Paul is a two-time New Zealand Paralympian. He made his Paralympic debut at the Toronto 1976 Paralympic Games where he competed in Para athletics and Para swimming. Paul won a bronze medal in the 50m Breaststroke 4 event. He then qualified for the Arnhem 1980 Paralympic Games in Holland where he achieved great success claiming gold this time in the 100m Breaststroke 4. Paul and his family live in Clive, Hawkes Bay.
Kaye is a visually impaired New Zealand Paralympian who made her debut at the Arnhem 1980 Paralympic Games in Holland. Known as Kaye Firth at that time, she competed in both Para athletics and Para swimming. Kaye won a gold medal in the Pentathlon B. Kaye also competed in tandem cycling and won several marathon medals. Kaye has continued her involvement and passion for Para sport, especially Goalball and Blind cricket. Kaye now works for Blind Low Vision Kapiti.
After losing his left leg in a motorcycle accident at the age of 20, Marty has refused to let his disability slow him down. Marty is a 2-time Paralympian, the only Para athlete who has represented New Zealand at both a winter and summer Paralympic Games. He began as a Para alpine skier, competing at the Innsbruck 1984 Paralympic Winter Games. 6 years later Marty joined the team of 4 Para sailors to compete at the Sydney 2000 Paralympic Games. Marty is also passionate about surfing and golf, he is a national knee boarding champion, has biked some of our toughest mountain trails and competed in the National Marathon Canoeing Championships. Marty is currently a mountain bike instructor inspiring young riders.
Shelley had a very successful Paralympic debut at the New York and Stoke Mandeville 1984 Paralympic Games. She won an impressive 4 Paralympic medals: 2 gold in the 200m and Pentathlon; and 2 silver in the 100m and slalom. She then changed sports to Wheelchair tennis, winning the C Division at the Australian Open and the Women’s Division of the New Zealand Open. She moved to Germany and competed in the European Wheelchair tennis circuit successfully, making the quarter-finals twice. Shelley has been working for NZ Police for 19 years as a dispatcher at Wellington Central Police Station. Full feature story available here.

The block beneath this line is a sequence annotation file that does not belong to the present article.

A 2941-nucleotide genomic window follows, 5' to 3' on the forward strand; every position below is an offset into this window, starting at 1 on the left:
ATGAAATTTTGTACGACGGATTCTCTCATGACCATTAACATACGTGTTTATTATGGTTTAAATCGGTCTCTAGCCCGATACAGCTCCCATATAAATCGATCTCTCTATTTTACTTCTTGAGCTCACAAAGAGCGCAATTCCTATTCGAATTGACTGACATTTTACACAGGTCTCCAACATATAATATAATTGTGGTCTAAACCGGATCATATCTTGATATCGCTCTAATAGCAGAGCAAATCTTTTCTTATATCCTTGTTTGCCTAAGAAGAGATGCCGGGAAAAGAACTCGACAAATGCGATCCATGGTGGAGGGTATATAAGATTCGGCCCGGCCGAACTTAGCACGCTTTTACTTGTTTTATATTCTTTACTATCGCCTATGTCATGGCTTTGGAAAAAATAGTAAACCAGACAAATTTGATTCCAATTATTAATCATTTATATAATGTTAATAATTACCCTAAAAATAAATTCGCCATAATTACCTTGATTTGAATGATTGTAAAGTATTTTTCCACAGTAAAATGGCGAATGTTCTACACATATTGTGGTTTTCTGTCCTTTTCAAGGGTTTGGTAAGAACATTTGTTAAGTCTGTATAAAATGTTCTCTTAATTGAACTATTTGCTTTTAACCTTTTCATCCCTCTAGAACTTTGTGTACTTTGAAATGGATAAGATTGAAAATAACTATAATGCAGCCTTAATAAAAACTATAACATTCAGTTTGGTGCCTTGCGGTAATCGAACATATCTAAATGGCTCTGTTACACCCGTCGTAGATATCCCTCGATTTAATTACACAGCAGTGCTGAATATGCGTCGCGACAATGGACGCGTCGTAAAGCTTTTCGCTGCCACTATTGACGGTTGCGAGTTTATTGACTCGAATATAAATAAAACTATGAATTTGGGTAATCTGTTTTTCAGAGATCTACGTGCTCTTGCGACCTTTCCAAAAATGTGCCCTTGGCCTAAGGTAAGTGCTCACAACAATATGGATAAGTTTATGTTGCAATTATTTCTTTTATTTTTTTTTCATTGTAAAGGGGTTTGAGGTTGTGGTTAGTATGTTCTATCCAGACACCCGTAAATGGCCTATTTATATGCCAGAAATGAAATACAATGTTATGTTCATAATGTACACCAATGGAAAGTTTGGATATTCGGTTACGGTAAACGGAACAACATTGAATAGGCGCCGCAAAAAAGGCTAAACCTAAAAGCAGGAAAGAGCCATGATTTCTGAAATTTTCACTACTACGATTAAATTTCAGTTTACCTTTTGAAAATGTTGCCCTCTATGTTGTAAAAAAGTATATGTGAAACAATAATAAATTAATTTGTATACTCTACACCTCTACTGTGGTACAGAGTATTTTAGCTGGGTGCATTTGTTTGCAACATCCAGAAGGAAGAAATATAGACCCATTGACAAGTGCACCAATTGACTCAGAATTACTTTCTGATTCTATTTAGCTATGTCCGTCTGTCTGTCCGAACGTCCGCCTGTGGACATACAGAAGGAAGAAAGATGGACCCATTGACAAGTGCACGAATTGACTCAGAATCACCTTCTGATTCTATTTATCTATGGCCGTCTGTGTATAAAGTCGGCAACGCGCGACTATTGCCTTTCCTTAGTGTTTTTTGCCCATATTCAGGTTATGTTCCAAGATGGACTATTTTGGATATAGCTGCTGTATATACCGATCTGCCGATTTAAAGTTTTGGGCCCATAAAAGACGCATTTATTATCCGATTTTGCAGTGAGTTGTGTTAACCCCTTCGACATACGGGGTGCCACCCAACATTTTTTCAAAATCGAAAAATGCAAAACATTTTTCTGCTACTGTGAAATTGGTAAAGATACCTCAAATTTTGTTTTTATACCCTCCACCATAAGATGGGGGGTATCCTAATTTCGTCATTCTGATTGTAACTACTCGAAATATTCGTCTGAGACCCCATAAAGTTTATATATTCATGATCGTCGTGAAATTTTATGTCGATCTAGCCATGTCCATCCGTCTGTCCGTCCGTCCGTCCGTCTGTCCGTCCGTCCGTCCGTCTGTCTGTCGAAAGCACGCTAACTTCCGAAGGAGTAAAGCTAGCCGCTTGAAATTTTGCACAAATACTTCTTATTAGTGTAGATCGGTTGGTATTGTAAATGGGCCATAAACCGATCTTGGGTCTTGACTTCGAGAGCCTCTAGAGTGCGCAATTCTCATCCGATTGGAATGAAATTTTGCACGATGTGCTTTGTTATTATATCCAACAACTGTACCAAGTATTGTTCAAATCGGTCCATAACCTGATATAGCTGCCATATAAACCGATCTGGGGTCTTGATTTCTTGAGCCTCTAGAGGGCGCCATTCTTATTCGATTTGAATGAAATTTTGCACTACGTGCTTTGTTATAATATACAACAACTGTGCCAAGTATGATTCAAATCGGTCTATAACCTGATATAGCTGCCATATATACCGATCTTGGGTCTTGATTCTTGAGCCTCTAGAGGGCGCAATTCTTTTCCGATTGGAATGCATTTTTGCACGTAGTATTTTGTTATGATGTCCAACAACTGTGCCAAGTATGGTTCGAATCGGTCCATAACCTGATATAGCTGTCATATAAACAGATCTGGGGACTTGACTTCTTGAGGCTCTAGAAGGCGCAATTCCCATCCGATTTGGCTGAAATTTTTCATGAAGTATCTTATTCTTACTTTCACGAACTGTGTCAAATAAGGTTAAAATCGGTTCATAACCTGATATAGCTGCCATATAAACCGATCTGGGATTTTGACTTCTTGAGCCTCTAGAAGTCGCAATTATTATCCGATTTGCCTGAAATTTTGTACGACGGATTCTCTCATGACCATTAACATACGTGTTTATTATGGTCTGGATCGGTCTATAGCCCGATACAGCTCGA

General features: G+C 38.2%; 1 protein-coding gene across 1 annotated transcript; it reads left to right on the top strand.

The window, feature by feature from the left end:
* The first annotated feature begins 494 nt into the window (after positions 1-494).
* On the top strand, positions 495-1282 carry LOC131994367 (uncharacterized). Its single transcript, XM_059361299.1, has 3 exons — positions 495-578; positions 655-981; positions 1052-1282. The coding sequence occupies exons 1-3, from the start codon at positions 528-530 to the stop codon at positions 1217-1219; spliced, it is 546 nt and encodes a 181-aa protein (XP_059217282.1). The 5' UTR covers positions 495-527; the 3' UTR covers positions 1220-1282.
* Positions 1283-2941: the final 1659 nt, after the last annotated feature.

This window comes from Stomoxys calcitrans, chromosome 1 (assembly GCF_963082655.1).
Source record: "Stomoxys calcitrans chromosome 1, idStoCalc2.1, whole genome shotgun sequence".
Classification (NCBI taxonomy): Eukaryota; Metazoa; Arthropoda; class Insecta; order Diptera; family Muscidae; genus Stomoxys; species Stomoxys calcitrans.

Forty-five years ago Morice had a tractor accident in Wakefield near Nelson which resulted in him becoming a paraplegic. He competed at two Paralympic Games: Stoke Mandeville 1984 and Seoul 1988. He had the honour of being the flag bearer for the New Zealand Paralympic Team at the opening ceremony in 1988 in front of 100,000 people. Morice specialised in Para athletics long-distance wheelchair races which included finishing 4th in the first ever Paralympic marathon. Morice retired after 14 years of completive Para sports in 1991 but is still an active member of Table Tennis Nelson and coaches adaptive table tennis. It was also in this same room that 26 years ago Morice received his Queen Service Medal honour for his services to disabled sports.
Peter was born with a condition called Amniotic Band Syndrome. He was born without all four limbs. In the late 1970’s he took up outdoor lawn bowls and soon found he was pretty good at it, able to play with and against some of the best bowlers in NZ. In 1988, Peter was selected to the New Zealand Paralympic Team to compete in South Korea. His Paralympic debut was a fantastic success as he won the historical 2 Paralympic medals in Para lawn bowls for New Zealand. He won the gold medal in the Men’s Singles LB3 and the bronze medal in the Men’s Pairs LB2. Eight years later, Peter competed again at the Atlanta 1996 Paralympic Games. Peter is a founding member of NZ Disabled Lawn Bowls.
Lesli was diagnosed at the age of 14 with Stargardt’s disease, as a result, she has gradual loss of her central vision. Lesli always loved athletics and as a young girl competed at a regional level winning numerous medals for her local athletics club. Lesli made her Paralympic debut at the Seoul 1988 Paralympic Games. Her main event was the heptathlon where she was ranked 2nd in the world. However, due to low entries in her classification and she had to compete in new and separate Para athletics events. Lesli won two medals: silver in the Women’s 100m B3 and bronze in the Women’s Long Jump B3. Today Lesli works as a counsellor, workshop facilitator and conference presenter.
Stuart comes from Wainuiomata and has spina bifida. He always enjoyed sport, especially weightlifting. When weightlifting began impacting on his disability his neurosurgeon suggested he should try wheelchair racing. That is what he did and quickly qualified to the 1987 International Stoke Mandeville Games and won 4 medals. Just 1 year later, Stuart competed at the Seoul 1988 Paralympic Games, where he won a silver medal in the 200m 1C. After his retirement from Para athletics in 1990, Stuart became involved in indoor bowls and was in the Hutt Valley representative team for several years.
Jacque made her debut at the Atlanta 1996 Paralympic Games. She competed in Wheelchair tennis in the Women’s Singles and Doubles event with her partner Paralympian #110 Marilyn Stratford. In 2004, Jacque returned to the Paralympic Games competing again in the Women’s Singles and Women’s Doubles with a new partner this time, Paralympian #150 Tiffiney Perry. Jacque also entered many competitions in Wheelchair basketball, Para rowing, and kayaking. Jacque is still competing today in Waka ama called Para va’a. She was part of the New Zealand Team who won gold and silver at the World Sprints in Tahiti 2018. Jacque aims to gain selection for the World Sprint Championships next year.